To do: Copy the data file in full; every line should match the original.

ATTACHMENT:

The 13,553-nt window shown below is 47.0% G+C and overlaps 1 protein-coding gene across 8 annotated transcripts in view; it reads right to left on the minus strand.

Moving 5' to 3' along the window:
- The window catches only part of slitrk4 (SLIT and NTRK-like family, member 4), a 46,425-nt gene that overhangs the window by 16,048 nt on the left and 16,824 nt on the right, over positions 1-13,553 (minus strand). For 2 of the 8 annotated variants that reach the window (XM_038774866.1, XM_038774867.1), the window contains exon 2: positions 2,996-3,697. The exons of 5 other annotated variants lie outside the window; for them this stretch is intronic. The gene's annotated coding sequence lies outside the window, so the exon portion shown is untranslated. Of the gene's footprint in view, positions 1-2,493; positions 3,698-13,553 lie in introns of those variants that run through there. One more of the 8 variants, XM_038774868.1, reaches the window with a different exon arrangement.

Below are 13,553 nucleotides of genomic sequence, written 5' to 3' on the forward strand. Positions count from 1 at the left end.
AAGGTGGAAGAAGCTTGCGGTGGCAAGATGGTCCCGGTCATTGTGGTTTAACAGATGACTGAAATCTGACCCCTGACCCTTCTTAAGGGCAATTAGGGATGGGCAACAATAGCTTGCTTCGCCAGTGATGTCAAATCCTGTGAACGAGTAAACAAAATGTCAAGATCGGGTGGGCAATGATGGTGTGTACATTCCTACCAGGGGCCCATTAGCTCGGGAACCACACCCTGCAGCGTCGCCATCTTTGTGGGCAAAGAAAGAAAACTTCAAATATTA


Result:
The 13,553-nt window shown below is 47.0% G+C and overlaps 1 protein-coding gene across 8 annotated transcripts in view; it reads right to left on the minus strand.

Moving 5' to 3' along the window:
- The window catches only part of slitrk4 (SLIT and NTRK-like family, member 4), a 46,425-nt gene that overhangs the window by 16,048 nt on the left and 16,824 nt on the right, over positions 1-13,553 (minus strand). For 2 of the 8 annotated variants that reach the window (XM_038774866.1, XM_038774867.1), the window contains exon 2: positions 2,996-3,697. The exons of 5 other annotated variants lie outside the window; for them this stretch is intronic. The gene's annotated coding sequence lies outside the window, so the exon portion shown is untranslated. Of the gene's footprint in view, positions 1-2,493; positions 3,698-13,553 lie in introns of those variants that run through there. One more of the 8 variants, XM_038774868.1, reaches the window with a different exon arrangement.

Below are 13,553 nucleotides of genomic sequence, written 5' to 3' on the forward strand. Positions count from 1 at the left end.
AAGGTGGAAGAAGCTTGCGGTGGCAAGATGGTCCCGGTCATTGTGGTTTAACAGATGACTGAAATCTGACCCCTGACCCTTCTTAAGGGCAATTAGGGATGGGCAACAATAGCTTGCTTCGCCAGTGATGTCAAATCCTGTGAACGAGTAAACAAAATGTCAAGATCGGGTGGGCAATGATGGTGTGTACATTCCTACCAGGGGCCCATTAGCTCGGGAACCACACCCTGCAGCGTCGCCATCTTTGTGGGCAAAGAAAGAAAACTTCAAATATTA